August 31, 2011

Curtain Falls on All Efforts to Raise Compulsory School Age

Note: A subsequent bill, SB 362, was passed by the Maryland Legislature and signed into law in 2012. It provides that starting on June 1, 2014, children in Maryland will be subject to compulsory attendance until they turn 17. Read more >>

HSLDA tracked four bills during the past Maryland legislative session that would have placed children under compulsory school attendance for more of their lives. By the grace of God, none became law.

Senate bills 965 and 41 would have added two more year of compulsory attendance to the lives of children. Neither emerged from the Senate before the session closed.

Two other bills would have raised the compulsory attendance age in certain localities. HSLDA opposes compulsory age increases for localities because of the inevitable pressure that would be created to raise the age statewide.

House Bill 1258 would have raised the compulsory age to 18 in Baltimore City. It died when the session ended because it never received the approval of the House.

House Bill 1092 started out as a bill to raise the age of compelled attendance to age 18 in Prince George’s County. But the House amended the bill significantly. As amended, the increase in the age of compulsory attendance was removed. Instead, a provision was added that any child withdrawing from public school at age 16 or 17 would be required to participate in an “exit interview.”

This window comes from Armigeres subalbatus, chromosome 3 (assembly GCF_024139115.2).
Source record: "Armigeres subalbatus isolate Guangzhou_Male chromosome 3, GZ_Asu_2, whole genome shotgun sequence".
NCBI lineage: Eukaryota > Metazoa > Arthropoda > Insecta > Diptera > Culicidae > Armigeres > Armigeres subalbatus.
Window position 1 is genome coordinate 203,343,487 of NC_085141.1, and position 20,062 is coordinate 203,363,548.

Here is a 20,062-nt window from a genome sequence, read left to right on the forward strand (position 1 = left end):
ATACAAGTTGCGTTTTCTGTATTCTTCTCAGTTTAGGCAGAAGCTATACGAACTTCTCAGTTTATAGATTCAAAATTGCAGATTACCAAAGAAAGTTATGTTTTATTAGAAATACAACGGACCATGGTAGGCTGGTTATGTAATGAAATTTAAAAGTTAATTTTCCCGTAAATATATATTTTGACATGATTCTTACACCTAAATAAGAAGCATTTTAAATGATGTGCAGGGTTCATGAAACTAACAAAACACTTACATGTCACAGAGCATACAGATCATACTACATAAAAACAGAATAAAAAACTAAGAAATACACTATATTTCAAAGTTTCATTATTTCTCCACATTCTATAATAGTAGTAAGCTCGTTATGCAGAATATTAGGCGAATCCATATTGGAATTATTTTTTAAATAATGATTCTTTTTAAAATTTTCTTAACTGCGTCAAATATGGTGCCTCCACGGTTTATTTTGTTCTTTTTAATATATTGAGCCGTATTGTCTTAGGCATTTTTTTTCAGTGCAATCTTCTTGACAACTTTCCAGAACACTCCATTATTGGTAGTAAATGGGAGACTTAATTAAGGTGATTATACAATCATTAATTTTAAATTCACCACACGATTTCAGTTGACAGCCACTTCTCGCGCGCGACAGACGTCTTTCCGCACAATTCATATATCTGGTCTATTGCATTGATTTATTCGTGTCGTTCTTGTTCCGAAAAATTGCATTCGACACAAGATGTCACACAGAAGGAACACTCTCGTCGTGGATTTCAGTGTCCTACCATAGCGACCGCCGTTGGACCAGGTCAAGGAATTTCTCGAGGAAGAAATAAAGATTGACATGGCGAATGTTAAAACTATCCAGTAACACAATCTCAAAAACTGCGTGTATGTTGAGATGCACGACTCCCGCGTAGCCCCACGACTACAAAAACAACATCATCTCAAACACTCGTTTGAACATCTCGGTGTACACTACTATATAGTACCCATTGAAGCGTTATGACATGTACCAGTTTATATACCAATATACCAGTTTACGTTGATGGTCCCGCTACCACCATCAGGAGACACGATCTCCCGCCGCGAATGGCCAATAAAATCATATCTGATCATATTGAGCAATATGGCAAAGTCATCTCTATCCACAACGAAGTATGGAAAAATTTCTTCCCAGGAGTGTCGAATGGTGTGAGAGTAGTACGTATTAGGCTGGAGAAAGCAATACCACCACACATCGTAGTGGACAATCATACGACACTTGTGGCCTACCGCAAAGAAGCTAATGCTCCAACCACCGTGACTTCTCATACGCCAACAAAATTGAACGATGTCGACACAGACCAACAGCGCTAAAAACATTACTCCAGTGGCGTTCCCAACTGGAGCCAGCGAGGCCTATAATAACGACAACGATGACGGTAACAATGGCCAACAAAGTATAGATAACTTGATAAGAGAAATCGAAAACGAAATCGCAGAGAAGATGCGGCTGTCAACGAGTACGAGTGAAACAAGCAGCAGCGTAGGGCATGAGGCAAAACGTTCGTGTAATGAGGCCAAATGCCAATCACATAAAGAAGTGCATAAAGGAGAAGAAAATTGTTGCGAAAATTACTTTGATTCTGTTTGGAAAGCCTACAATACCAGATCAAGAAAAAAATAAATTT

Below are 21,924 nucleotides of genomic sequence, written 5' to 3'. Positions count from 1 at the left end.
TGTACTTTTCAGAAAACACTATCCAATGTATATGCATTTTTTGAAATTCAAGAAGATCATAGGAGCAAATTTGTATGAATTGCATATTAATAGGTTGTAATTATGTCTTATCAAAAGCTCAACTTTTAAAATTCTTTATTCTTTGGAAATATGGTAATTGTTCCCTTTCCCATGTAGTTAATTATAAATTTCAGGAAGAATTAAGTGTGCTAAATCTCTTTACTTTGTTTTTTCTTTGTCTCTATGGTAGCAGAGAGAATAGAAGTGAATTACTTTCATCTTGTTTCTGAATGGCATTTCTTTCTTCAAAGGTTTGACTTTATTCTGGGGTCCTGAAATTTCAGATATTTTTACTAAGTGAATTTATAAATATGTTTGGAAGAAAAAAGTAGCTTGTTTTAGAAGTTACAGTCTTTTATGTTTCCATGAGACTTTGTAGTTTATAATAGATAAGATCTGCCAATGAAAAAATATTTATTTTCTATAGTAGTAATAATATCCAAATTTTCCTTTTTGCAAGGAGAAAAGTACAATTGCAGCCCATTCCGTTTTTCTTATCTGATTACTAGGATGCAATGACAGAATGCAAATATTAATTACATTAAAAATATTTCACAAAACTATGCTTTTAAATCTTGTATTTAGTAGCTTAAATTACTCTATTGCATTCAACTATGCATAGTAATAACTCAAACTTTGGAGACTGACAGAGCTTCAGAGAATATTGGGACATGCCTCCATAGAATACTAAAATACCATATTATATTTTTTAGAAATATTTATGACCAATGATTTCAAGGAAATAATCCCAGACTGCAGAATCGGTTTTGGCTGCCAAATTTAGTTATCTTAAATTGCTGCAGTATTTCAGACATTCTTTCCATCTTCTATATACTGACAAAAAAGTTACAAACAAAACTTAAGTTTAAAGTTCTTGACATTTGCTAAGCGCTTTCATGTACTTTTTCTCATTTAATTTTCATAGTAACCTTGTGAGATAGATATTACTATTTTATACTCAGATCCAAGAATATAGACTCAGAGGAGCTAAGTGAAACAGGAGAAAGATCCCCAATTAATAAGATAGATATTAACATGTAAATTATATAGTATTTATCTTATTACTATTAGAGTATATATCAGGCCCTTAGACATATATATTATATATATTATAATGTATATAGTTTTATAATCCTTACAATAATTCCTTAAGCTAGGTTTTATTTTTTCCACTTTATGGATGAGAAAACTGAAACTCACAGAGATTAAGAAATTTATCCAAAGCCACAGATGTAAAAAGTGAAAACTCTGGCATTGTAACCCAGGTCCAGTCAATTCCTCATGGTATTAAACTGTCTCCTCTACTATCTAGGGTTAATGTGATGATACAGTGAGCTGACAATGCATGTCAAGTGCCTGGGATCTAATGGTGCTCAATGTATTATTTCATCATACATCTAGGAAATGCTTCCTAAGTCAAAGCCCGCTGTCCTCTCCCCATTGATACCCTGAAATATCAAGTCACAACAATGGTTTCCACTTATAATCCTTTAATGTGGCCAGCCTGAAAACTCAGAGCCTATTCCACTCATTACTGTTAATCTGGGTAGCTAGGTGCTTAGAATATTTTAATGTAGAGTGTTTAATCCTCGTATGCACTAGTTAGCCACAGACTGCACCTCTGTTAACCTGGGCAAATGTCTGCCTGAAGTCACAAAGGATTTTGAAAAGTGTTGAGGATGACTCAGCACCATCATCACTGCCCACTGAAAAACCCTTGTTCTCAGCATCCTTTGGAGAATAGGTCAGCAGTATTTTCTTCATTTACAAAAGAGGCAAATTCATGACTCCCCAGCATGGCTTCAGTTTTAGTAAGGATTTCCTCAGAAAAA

With that amendment, HSLDA no longer opposed the bill. It passed the House by an overwhelming margin of 132 in favor, 5 against. Nonetheless, it failed to pass the Senate, and it died when the session ended.

HSLDA also watched a bill, HB 500, that would have opened up public school classes and extracurricular activities to homeschool families. However, it required participating “in a home instruction program under written agreement with the county superintendent.”

The “under written agreement” mandate applied, strictly speaking, only to families seeking involvement in public school programs. But there was a danger that a court might believe the legislature was intending to modify Maryland homeschool law for all families.

Passage of HB 500 as written followed by a couple of bad judicial decisions might have one day led to all homeschoolers needing to have an “agreement” with their county school system in order to homeschool. While the homeschool regulations require families to consent to the regulations, no “agreement” with the county is necessary under current law.

HB 500 never received the approval of the House. It died when the session ended in April.

We would like to express sincere thanks to the many families who responded to our e-lert asking for phone calls to oppose SB 41. We would also like to thank families who worked in other ways to protect homeschool freedom in Maryland. And a special note of thanks goes to Maryland Association of Christian Home Educators (MACHE), which has worked side-by-side with HSLDA for many years to protect your freedom in the legislature.